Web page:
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Revive your cycling motivation: Expert tips

If your good intentions for 2020 are on the wane, here’s how to get back on track – by experts who make a living from being motivational

Michael Donlevy
31 Jan 2020

New year, new you? Or is your bike still where you left it before Christmas, gathering dust rather than covering kilometres out on the road? We've got 12 tips from experts to get you motivated to get back on your bike and in love with cycling again.

1 Head for the hills

‘Aim for three PBs on Strava hill segments. It adds a competitive element to training – even if you’re competing with yourself – and for variation you can pick three hills of different lengths and difficulty.’
Tom Newman, capitalcyclecoaching.co.uk

2 Have something to aim for

‘Set yourself a goal, whether it’s entering a race or sportive in the near future or signing up for something longer term. Or both, because an upcoming event will give your training purpose, while a longer-term goal allows you to set smaller, short-term targets on your journey towards a bigger goal.’
Ric Stern, cyclecoach.com

3 Act like a kid

‘Find the fun again. When “can’t be bothered” starts to creep in, making time to fool around on a bike is a great way to rediscover your passion for cycling. A day’s mountain biking is the perfect pick-me-up and gives you the excuse to hoon around like the kid you used to be.’
Andy Tomkins, sportivecyclecoaching.co.uk

4 Act like a grown up

‘Take someone under your wing. The idea of learning from experienced riders on club runs is something many people haven’t had the benefit of, and there are so many things about riding bikes that aren’t obvious. You could give someone the gift of sharing what you’ve learned without them having to make the mistakes you might have made.’
Will Newton, limitlessfitness.com

5 Ride on rollers

‘It can be tricky at first, like riding on ice, but it’s a useful skill to master and it will help you improve your leg speed – and therefore your cadence – while keeping you steady on the bike. Try riding for 20 minutes at 100rpm to improve your pedalling efficiency and make you a more complete rider.’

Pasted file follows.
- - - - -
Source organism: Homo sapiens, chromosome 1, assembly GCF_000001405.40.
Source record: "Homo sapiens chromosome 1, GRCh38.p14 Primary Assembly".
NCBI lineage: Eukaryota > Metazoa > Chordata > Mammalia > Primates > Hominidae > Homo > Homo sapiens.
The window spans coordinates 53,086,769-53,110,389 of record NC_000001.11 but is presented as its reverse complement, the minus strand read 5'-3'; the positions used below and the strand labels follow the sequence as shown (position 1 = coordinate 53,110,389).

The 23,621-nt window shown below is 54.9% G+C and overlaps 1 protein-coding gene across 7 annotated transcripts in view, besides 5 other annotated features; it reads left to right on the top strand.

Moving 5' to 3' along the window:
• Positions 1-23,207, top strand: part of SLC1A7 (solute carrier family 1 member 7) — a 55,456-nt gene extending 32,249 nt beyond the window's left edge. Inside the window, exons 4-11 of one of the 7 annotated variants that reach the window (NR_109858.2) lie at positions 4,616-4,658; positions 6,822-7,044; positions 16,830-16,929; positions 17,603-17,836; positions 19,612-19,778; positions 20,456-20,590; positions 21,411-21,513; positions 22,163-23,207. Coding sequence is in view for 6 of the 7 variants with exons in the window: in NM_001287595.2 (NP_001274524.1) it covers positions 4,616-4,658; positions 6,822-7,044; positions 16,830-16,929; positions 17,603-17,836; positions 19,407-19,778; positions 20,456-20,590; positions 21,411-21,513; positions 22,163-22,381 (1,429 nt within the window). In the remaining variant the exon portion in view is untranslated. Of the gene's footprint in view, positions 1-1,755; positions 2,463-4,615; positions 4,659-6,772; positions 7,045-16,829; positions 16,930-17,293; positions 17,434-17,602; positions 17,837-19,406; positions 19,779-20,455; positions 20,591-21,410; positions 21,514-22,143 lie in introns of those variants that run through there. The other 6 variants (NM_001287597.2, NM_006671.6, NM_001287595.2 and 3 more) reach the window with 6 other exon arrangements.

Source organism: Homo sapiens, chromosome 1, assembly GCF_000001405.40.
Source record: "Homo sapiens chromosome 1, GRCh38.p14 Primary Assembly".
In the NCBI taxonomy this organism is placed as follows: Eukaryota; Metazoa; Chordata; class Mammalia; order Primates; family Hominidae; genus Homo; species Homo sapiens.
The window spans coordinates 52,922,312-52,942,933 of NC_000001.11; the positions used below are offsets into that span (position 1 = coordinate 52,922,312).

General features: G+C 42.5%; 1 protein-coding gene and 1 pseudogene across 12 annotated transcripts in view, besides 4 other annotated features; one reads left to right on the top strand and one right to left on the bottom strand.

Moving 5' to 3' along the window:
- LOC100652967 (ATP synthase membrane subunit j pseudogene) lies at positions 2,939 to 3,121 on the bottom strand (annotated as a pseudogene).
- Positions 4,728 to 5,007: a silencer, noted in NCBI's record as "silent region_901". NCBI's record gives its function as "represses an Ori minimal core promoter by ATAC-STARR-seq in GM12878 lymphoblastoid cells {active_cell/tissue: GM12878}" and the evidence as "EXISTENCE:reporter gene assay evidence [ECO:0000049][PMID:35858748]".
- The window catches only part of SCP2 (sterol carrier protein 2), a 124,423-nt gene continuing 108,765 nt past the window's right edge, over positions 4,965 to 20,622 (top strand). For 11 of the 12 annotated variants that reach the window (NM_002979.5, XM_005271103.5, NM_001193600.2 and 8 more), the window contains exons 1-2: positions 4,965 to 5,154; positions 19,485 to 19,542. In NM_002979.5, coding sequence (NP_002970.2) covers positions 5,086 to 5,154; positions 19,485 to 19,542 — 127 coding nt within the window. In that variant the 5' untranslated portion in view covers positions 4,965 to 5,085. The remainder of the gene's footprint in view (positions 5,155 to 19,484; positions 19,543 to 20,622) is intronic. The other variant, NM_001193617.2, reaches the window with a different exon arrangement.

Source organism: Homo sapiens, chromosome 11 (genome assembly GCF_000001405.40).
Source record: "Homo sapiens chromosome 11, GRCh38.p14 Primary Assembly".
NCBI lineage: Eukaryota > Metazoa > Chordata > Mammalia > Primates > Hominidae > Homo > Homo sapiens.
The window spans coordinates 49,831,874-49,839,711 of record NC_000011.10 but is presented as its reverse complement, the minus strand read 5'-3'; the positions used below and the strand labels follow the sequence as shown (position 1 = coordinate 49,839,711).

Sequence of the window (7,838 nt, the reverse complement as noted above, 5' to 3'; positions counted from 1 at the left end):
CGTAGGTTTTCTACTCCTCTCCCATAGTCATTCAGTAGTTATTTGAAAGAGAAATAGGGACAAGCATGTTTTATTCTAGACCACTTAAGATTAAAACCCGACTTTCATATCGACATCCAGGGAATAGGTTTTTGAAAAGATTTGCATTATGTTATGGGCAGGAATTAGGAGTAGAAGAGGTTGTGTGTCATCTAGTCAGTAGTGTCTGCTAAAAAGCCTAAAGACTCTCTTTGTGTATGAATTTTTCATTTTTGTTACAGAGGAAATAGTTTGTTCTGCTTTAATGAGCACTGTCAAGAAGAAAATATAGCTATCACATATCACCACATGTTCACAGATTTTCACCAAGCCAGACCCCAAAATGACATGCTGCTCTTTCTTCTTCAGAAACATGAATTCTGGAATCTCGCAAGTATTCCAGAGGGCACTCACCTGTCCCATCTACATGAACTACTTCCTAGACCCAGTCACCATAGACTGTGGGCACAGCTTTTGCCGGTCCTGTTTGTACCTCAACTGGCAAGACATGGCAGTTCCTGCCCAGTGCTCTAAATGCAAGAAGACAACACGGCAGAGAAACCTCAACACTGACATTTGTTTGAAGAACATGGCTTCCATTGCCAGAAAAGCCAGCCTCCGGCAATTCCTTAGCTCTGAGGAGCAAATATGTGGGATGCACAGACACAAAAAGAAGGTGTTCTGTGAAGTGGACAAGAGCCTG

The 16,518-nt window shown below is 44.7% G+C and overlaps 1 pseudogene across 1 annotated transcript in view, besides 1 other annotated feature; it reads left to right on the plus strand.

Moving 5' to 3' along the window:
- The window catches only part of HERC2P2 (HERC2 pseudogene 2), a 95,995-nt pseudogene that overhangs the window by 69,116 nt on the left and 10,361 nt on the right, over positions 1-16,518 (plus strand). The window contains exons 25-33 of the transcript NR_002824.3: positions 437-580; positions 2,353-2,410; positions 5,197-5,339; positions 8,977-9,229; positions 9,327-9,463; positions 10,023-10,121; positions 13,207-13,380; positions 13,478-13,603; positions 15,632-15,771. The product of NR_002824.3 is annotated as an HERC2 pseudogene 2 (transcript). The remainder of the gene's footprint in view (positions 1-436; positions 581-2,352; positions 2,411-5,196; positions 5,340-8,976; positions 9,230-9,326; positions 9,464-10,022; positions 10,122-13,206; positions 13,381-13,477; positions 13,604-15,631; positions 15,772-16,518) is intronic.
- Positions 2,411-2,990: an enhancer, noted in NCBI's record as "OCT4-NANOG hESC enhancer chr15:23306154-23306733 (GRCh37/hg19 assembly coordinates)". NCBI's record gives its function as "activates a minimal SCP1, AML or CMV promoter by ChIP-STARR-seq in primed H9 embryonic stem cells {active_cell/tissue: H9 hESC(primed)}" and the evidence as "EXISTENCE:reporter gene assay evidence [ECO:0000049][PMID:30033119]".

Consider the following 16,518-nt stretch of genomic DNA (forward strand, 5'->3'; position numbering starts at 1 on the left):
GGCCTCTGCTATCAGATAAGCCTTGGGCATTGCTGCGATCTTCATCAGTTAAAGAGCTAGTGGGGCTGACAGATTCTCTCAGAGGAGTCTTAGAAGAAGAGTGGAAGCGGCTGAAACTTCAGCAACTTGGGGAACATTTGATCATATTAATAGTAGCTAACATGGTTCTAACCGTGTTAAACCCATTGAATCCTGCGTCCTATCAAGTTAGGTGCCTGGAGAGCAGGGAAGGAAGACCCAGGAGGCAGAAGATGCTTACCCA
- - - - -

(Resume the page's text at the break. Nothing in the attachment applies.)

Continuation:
Tom Newman

6 Go back to school

‘Learn a new skill. What better way to motivate yourself by showing off to your mates a one-minute trackstand at a red light when they all have to “dab”? Best to learn this skill in the same way as you’d approach juggling, though – complete anonymity until it has been perfected. A bike mechanic or even a bike-building course can be fun, too.’
Andy Tomkins

7 Take a new direction

‘Freshen up your routes. Riding the same roads in the same direction can get repetitive, no matter how much you love riding a bike. Ride regular routes in reverse, get a map out and plan a new route or get in the car for a long weekend somewhere new.’
Ric Stern

8 Escape the numbers

‘Ride without data – no limits, no targets. In the app era we’re living in, it can be very easy to lose sight of the simple joy of riding a bike. Think about when you first rode a bike as a child. You didn’t have a power meter or heart rate monitor and no one told you how long you had to ride for.’
Will Newton

9 Go see a pro race

‘Marvelling at the speed, sounds, atmosphere and adrenaline rush of a pro cycling event is guaranteed to re-energise you. A light sprinkling of escapism and dreaming in a training plan is a beneficial supplement.’
Andy Tomkins

10 Buddy up

‘If a group of friends turns up at your house in full kit it can be hard to say no, even if you were planning on spending Sunday morning in bed.’
Ric Stern

11 Feel the power

‘Aim to improve your FTP (functional threshold power) by 10% by the end of April. FTP is the average power you can produce over the course of an hour, but it can be measured via a 20-minute FTP test (see cyclist.co.uk/ftptest), in which you ride as hard as you can in that time, record your average power in watts and divide it by your weight in kilos. Over the next three months combine hard efforts of less than an hour, longer, easier fat-burning rides and sensible nutrition to see fitness improvements.’
Tom Newman

12 Get some new habits

‘Goals are all very well, but there’s a more effective way to improve, and that’s by implementing small regular habits. This might be as simple as drinking more water during your day, stretching your hip flexors or doing some daily foam rolling. The secret is to ask yourself what habits a cyclist who (insert goal here) would do every day.’
Will Newton

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